• 19. Lantelme P, Mestre C, Lievre M, Gressard A, Milon H. Heart rate: an important confounder of pulse wave velocity assessment.Hypertension. 2002; 39:1083–1087.LinkGoogle Scholar
  • 20. Boutouyrie P, Beaussier H, Achouba A, Laurent S; EXPLOR trialists. Destiffening effect of valsartan and atenolol: influence of heart rate and blood pressure.J Hypertens. 2014; 32:108–114. doi: 10.1097/HJH.0000000000000014.CrossrefMedlineGoogle Scholar
  • 21. Albaladejo P, Challande P, Kakou A, Benetos A, Labat C, Louis H, Safar ME, Lacolley P. Selective reduction of heart rate by ivabradine: effect on the visco-elastic arterial properties in rats.J Hypertens. 2004; 22:1739–1745.CrossrefMedlineGoogle Scholar
  • 22. Williams B, Lacy PS, Thom SM, Cruickshank K, Stanton A, Collier D, Hughes AD, Thurston H, O’Rourke M; CAFE Investigators; Anglo-Scandinavian Cardiac Outcomes Trial Investigators; CAFE Steering Committee and Writing Committee. Differential impact of blood pressure-lowering drugs on central aortic pressure and clinical outcomes: principal results of the Conduit Artery Function Evaluation (CAFE) study.Circulation. 2006; 113:1213–1225. doi: 10.1161/CIRCULATIONAHA.105.595496.LinkGoogle Scholar
  • 23. Williams B, Lacy PS; CAFE and the ASCOT (Anglo-Scandinavian Cardiac Outcomes Trial) Investigators. Impact of heart rate on central aortic pressures and hemodynamics: analysis from the CAFE (Conduit Artery Function Evaluation) study: CAFE-Heart Rate.J Am Coll Cardiol. 2009; 54:705–713. doi: 10.1016/j.jacc.2009.02.088.CrossrefMedlineGoogle Scholar
  • 24. Dahlöf B, Sever PS, Poulter NR, Wedel H, Beevers DG, Caulfield M, Collins R, Kjeldsen SE, Kristinsson A, McInnes GT, Mehlsen J, Nieminen M, O’Brien E, Ostergren J; ASCOT Investigators. Prevention of cardiovascular events with an antihypertensive regimen of amlodipine adding perindopril as required versus atenolol adding bendroflumethiazide as required, in the Anglo-Scandinavian Cardiac Outcomes Trial-Blood Pressure Lowering Arm (ASCOT-BPLA): a multicentre randomised controlled trial.Lancet. 2005; 366:895–906. doi: 10.1016/S0140-6736(05)67185-1.CrossrefMedlineGoogle Scholar
  • 25. Dillinger JG, Maher V, Vitale C, Henry P, Logeart D, Manzo Silberman S, Allée G, Levy BI. Impact of Ivabradine on Central Aortic Blood Pressure and Myocardial Perfusion in Patients With Stable Coronary Artery Disease.Hypertension. 2015; 66:1138–1144. doi: 10.1161/HYPERTENSIONAHA.115.06091.LinkGoogle Scholar
  • 26. Bangalore S, Sawhney S, Messerli FH. Relation of beta-blocker-induced heart rate lowering and cardioprotection in hypertension.J Am Coll Cardiol. 2008; 52:1482–1489. doi: 10.1016/j.jacc.2008.06.048.CrossrefMedlineGoogle Scholar
  • 27. Boutouyrie P, Achouba A, Trunet P, Laurent S; EXPLOR Trialist Group. Amlodipine-valsartan combination decreases central systolic blood pressure more effectively than the amlodipine-atenolol combination: the EXPLOR study.Hypertension. 2010; 55:1314–1322. doi: 10.1161/HYPERTENSIONAHA.109.148999.LinkGoogle Scholar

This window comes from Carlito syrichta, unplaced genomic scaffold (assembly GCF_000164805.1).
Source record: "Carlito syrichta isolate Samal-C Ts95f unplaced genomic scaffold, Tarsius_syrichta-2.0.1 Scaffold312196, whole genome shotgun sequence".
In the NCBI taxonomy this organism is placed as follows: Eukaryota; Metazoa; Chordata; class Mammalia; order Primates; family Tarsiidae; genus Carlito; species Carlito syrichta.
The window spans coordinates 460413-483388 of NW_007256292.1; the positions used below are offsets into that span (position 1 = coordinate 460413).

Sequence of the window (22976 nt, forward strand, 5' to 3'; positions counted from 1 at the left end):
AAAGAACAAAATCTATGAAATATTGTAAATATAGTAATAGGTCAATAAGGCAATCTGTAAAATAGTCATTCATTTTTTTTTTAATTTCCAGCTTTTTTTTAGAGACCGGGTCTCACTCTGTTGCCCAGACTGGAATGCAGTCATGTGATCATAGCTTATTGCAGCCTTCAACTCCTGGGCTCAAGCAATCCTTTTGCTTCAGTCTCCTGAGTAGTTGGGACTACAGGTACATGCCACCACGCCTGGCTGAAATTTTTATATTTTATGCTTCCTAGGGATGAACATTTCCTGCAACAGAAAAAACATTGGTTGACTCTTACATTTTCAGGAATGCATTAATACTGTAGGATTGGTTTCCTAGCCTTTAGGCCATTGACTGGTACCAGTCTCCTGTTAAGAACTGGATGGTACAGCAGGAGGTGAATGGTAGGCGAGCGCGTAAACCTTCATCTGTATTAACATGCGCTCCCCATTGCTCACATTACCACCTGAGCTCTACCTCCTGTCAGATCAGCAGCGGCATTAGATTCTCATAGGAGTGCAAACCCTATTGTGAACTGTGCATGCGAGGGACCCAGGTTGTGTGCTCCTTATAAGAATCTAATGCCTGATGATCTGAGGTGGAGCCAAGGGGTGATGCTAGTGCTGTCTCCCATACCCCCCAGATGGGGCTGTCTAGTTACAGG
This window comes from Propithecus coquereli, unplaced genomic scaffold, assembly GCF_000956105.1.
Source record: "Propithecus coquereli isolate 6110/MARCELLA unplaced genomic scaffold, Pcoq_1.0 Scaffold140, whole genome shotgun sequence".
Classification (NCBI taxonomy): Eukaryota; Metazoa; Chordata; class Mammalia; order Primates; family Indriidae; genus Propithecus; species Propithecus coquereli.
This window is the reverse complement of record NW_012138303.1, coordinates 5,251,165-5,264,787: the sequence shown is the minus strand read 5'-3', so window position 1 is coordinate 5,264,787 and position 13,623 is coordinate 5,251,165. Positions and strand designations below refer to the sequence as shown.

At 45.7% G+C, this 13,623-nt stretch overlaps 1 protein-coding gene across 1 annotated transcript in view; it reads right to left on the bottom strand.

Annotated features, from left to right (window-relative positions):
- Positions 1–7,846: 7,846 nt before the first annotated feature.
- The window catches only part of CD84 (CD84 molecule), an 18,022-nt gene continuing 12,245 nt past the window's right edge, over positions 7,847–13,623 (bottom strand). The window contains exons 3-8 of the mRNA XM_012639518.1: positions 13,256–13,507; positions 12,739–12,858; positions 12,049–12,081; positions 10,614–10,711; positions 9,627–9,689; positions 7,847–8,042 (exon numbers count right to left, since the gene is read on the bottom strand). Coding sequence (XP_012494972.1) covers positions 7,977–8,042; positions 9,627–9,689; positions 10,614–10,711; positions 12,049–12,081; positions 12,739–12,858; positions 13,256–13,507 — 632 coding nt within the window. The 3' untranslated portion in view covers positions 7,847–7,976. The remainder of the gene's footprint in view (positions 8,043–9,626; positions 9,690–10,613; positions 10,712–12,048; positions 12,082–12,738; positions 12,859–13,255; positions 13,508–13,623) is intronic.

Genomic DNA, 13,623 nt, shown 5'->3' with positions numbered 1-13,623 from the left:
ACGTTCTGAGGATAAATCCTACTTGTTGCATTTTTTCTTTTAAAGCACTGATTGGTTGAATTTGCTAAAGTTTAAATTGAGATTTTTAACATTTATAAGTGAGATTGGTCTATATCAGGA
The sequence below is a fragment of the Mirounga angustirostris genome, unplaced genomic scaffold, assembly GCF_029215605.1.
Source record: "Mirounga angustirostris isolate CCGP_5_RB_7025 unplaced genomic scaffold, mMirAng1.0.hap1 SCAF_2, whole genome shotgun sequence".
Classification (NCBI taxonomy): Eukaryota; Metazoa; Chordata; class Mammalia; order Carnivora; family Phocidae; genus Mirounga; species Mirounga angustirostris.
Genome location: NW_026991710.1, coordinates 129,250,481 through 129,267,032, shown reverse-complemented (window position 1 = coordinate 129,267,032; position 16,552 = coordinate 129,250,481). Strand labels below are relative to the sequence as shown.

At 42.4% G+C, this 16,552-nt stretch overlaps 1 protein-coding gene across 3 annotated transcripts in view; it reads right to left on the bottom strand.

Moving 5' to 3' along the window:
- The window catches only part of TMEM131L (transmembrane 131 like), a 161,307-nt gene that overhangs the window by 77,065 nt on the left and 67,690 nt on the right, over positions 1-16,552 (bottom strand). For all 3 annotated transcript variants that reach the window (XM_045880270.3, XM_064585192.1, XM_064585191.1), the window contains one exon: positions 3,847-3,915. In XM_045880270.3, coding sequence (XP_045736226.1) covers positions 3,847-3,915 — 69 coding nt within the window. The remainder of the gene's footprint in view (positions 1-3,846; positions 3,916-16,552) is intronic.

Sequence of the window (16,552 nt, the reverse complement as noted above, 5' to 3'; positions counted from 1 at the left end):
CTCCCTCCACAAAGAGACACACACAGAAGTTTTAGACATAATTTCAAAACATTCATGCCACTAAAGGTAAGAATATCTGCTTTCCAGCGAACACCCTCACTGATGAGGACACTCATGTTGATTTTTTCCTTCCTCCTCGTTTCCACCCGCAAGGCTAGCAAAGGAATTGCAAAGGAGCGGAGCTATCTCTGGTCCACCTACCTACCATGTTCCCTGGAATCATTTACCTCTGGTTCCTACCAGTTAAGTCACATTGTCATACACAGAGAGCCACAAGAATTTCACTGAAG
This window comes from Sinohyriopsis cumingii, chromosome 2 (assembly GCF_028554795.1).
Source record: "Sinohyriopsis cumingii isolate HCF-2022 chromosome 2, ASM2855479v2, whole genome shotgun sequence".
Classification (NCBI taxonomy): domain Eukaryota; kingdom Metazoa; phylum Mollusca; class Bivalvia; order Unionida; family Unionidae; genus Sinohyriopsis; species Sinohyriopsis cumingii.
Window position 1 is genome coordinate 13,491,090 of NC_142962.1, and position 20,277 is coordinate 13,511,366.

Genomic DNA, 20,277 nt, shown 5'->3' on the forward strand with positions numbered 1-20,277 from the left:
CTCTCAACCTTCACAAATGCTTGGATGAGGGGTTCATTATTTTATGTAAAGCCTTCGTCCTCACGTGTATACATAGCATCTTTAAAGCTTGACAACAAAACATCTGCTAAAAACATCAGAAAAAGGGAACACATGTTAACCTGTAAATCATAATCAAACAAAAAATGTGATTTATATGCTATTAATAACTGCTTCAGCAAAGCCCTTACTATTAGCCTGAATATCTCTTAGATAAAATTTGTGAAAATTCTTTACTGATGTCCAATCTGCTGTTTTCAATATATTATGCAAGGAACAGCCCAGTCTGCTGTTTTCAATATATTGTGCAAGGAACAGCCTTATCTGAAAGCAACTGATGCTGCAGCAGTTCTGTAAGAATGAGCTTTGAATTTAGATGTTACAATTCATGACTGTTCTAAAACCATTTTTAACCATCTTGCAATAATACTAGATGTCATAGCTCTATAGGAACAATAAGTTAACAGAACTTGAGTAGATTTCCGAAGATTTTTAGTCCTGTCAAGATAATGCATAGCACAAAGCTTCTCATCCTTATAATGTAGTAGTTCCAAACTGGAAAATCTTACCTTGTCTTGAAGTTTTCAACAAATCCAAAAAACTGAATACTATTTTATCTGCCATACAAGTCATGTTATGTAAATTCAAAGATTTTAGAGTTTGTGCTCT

• 28. Laurent P, Marenco P, Castagna O, Smulyan H, Blacher J, Safar ME. Differences in central systolic blood pressure and aortic stiffness between aerobically trained and sedentary individuals.J Am Soc Hypertens. 2011; 5:85–93. doi: 10.1016/j.jash.2011.01.003.CrossrefMedlineGoogle Scholar
  • 29. Montalescot G, Sechtem U, Achenbach S, et al. 2013 ESC Guidelines on the management of stable coronary artery disease.Eur Heart J. 2013; 34:2949–3003.CrossrefMedlineGoogle Scholar
  • 30. Reil JC, Tardif JC, Ford I, Lloyd SM, O’Meara E, Komajda M, Borer JS, Tavazzi L, Swedberg K, Böhm M. Selective heart rate reduction with ivabradine unloads the left ventricle in heart failure patients.J Am Coll Cardiol. 2013; 62:1977–1985. doi: 10.1016/j.jacc.2013.07.027.CrossrefMedlineGoogle Scholar

Novelty and Significance

What Is New?

  • Heart rate is an important determinant of central blood pressure. Heart rate lowering with ivabradine causes a ventricular–vascular mismatch and an increase in stroke volume both of which lead to a substantial increase in central blood pressure.

What Is Relevant?

  • These findings confirm that heart rate reduction with a pure negative chronotropic agent translates into increased central systolic blood pressure in hypertensive coronary artery disease patients.

Summary

This study highlights that in hypertensive coronary artery disease patients, heart rate reduction with ivabradine results in a significant increase in stroke volume and consequent central systolic blood pressure. Negative chronotropic drugs, such as ivabradine, may have to be combined with specific antihypertensive drugs as to safeguard the benefits of heart rate lowering.

eLetters(0)

eLetters should relate to an article recently published in the journal and are not a forum for providing unpublished data. Comments are reviewed for appropriate use of tone and language. Comments are not peer-reviewed. Acceptable comments are posted to the journal website only. Comments are not published in an issue and are not indexed in PubMed. Comments should be no longer than 500 words and will only be posted online. References are limited to 10. Authors of the article cited in the comment will be invited to reply, as appropriate.

Comments and feedback on AHA/ASA Scientific Statements and Guidelines should be directed to the AHA/ASA Manuscript Oversight Committee via its Correspondence page.